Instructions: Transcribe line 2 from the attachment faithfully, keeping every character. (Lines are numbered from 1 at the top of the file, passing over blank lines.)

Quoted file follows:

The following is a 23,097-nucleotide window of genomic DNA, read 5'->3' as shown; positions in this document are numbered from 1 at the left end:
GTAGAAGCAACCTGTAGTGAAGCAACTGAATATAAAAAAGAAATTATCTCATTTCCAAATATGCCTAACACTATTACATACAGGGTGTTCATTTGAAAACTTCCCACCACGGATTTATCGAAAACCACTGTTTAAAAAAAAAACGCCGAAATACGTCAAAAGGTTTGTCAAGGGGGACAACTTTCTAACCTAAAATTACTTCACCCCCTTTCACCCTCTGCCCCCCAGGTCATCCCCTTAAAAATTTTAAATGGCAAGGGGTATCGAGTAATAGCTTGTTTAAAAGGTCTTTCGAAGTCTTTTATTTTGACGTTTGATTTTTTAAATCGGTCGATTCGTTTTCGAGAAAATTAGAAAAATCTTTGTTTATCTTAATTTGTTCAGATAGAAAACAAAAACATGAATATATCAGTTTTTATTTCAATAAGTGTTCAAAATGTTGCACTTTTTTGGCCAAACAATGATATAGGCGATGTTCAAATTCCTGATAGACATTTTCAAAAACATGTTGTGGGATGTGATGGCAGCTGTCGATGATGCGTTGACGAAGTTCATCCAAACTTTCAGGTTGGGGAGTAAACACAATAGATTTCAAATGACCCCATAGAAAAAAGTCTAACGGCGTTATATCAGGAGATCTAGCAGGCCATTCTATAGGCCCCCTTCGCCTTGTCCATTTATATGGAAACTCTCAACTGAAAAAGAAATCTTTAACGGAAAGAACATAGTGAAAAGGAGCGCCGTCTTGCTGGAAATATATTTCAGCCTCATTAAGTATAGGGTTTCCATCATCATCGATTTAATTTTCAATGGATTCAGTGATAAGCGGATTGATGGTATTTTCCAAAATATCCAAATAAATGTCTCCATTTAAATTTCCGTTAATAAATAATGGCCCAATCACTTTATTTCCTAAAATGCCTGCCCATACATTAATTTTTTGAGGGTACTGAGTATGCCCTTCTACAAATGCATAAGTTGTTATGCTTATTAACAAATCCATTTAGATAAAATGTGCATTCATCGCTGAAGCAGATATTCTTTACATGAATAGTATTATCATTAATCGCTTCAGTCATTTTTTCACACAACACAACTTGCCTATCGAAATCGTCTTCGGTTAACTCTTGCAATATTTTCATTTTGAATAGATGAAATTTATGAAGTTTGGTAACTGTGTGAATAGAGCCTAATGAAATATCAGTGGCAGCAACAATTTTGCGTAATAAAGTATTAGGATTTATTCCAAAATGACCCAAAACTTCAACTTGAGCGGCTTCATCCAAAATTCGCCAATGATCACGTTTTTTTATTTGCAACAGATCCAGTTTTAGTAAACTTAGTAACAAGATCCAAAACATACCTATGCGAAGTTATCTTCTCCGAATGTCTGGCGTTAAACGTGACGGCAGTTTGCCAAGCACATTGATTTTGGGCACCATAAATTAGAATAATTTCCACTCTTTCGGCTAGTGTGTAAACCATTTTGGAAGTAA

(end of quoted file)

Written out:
GTAGAAGCAACCTGTAGTGAAGCAACTGAATATAAAAAAGAAATTATCTCATTTCCAAATATGCCTAACACTATTACATACAGGGTGTTCATTTGAAAACTTCCCACCACGGATTTATCGAAAACCACTGTTTAAAAAAAAAACGCCGAAATACGTCAAAAGGTTTGTCAAGGGGGACAACTTTCTAACCTAAAATTACTTCACCCCCTTTCACCCTCTGCCCCCCAGGTCATCCCCTTAAAAATTTTAAATGGCAAGGGGTATCGAGTAATAGCTTGTTTAAAAGGTCTTTCGAAGTCTTTTATTTTGACGTTTGATTTTTTAAATCGGTCGATTCGTTTTCGAGAAAATTAGAAAAATCTTTGTTTATCTTAATTTGTTCAGATAGAAAACAAAAACATGAATATATCAGTTTTTATTTCAATAAGTGTTCAAAATGTTGCACTTTTTTGGCCAAACAATGATATAGGCGATGTTCAAATTCCTGATAGACATTTTCAAAAACATGTTGTGGGATGTGATGGCAGCTGTCGATGATGCGTTGACGAAGTTCATCCAAACTTTCAGGTTGGGGAGTAAACACAATAGATTTCAAATGACCCCATAGAAAAAAGTCTAACGGCGTTATATCAGGAGATCTAGCAGGCCATTCTATAGGCCCCCTTCGCCTTGTCCATTTATATGGAAACTCTCAACTGAAAAAGAAATCTTTAACGGAAAGAACATAGTGAAAAGGAGCGCCGTCTTGCTGGAAATATATTTCAGCCTCATTAAGTATAGGGTTTCCATCATCATCGATTTAATTTTCAATGGATTCAGTGATAAGCGGATTGATGGTATTTTCCAAAATATCCAAATAAATGTCTCCATTTAAATTTCCGTTAATAAATAATGGCCCAATCACTTTATTTCCTAAAATGCCTGCCCATACATTAATTTTTTGAGGGTACTGAGTATGCCCTTCTACAAATGCATAAGTTGTTATGCTTATTAACAAATCCATTTAGATAAAATGTGCATTCATCGCTGAAGCAGATATTCTTTACATGAATAGTATTATCATTAATCGCTTCAGTCATTTTTTCACACAACACAACTTGCCTATCGAAATCGTCTTCGGTTAACTCTTGCAATATTTTCATTTTGAATAGATGAAATTTATGAAGTTTGGTAACTGTGTGAATAGAGCCTAATGAAATATCAGTGGCAGCAACAATTTTGCGTAATAAAGTATTAGGATTTATTCCAAAATGACCCAAAACTTCAACTTGAGCGGCTTCATCCAAAATTCGCCAATGATCACGTTTTTTTATTTGCAACAGATCCAGTTTTAGTAAACTTAGTAACAAGATCCAAAACATACCTATGCGAAGTTATCTTCTCCGAATGTCTGGCGTTAAACGTGACGGCAGTTTGCCAAGCACATTGATTTTGGGCACCATAAATTAGAATAATTTCCACTCTTTCGGCTAGTGTGTAAACCATTTTGGAAGTAA